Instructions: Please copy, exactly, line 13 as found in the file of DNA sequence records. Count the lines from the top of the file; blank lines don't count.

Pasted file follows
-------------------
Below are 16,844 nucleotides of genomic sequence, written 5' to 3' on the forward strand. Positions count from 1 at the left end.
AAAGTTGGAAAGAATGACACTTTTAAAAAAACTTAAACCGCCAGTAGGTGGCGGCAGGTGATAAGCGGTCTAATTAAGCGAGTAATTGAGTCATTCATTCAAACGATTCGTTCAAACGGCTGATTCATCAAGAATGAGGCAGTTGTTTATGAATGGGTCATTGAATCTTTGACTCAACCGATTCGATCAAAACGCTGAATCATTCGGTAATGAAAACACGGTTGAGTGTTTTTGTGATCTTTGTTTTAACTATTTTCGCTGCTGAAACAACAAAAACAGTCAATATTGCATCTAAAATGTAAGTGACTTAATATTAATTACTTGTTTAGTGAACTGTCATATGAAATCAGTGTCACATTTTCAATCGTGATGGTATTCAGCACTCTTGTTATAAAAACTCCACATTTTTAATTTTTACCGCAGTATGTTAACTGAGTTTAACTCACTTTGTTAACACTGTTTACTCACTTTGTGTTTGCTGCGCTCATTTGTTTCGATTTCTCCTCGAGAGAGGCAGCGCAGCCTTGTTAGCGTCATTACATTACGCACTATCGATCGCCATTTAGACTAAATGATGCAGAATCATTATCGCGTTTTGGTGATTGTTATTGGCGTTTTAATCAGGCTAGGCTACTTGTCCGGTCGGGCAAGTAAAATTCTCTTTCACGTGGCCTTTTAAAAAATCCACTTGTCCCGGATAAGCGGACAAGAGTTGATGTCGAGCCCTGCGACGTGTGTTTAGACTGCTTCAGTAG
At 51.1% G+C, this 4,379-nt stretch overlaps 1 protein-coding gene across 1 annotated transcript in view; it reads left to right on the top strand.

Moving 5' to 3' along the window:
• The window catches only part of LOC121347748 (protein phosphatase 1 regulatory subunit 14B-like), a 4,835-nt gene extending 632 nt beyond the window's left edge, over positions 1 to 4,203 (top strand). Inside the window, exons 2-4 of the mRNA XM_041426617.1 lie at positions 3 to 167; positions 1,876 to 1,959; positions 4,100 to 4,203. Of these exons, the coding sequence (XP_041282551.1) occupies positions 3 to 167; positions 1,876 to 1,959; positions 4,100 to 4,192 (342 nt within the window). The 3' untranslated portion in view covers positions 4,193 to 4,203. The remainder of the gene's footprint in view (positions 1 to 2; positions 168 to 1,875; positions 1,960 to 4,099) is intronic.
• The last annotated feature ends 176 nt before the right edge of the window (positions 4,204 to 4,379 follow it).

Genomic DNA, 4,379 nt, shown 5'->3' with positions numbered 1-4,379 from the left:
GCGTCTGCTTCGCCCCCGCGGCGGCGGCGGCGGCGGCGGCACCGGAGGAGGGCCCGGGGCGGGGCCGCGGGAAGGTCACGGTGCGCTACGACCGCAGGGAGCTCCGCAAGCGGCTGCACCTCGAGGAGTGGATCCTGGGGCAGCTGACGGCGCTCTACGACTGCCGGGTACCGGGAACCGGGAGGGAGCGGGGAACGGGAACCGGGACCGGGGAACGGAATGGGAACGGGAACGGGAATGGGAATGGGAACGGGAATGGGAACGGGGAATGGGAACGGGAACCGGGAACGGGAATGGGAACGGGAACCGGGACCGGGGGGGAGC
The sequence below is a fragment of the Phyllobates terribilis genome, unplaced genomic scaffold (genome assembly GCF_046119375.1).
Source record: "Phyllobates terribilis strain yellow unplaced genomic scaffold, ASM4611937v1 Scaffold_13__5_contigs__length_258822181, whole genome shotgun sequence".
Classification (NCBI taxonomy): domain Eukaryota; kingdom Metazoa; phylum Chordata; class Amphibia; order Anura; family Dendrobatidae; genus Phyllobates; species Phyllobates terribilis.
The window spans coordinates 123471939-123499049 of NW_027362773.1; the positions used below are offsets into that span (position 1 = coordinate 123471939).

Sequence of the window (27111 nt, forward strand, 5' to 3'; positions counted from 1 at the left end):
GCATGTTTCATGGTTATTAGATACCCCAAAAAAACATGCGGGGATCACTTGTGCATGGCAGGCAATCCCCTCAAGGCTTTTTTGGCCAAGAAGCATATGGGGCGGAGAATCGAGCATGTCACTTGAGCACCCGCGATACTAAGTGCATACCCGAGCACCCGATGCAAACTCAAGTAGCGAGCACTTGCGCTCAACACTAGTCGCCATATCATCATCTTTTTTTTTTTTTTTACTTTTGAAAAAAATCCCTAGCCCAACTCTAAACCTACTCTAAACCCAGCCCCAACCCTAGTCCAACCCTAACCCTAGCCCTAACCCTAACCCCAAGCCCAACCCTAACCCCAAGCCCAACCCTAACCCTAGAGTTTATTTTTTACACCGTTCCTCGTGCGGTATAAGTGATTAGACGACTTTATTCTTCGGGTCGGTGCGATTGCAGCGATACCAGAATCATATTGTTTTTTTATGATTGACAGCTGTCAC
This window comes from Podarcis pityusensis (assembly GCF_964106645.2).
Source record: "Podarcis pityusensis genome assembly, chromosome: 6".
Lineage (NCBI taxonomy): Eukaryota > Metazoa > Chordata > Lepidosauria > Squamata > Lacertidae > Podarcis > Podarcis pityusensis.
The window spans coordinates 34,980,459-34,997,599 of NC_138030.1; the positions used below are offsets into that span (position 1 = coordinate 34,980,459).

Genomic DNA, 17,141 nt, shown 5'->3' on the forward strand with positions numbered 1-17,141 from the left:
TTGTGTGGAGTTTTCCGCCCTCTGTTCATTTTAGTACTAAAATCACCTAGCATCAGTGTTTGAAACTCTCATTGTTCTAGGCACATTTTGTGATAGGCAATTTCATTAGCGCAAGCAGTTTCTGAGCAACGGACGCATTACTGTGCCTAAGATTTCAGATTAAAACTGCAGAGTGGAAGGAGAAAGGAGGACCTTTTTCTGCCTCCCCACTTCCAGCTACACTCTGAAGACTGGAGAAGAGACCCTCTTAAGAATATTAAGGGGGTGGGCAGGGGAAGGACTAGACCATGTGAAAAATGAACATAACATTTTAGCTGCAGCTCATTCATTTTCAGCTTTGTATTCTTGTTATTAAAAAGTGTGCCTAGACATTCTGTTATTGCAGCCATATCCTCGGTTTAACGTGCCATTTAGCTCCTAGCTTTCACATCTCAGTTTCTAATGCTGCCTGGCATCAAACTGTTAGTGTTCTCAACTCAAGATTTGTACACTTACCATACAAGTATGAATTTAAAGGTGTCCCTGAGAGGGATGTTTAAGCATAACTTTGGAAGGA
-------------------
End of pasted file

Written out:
Sequence of the window (27111 nt, forward strand, 5' to 3'; positions counted from 1 at the left end):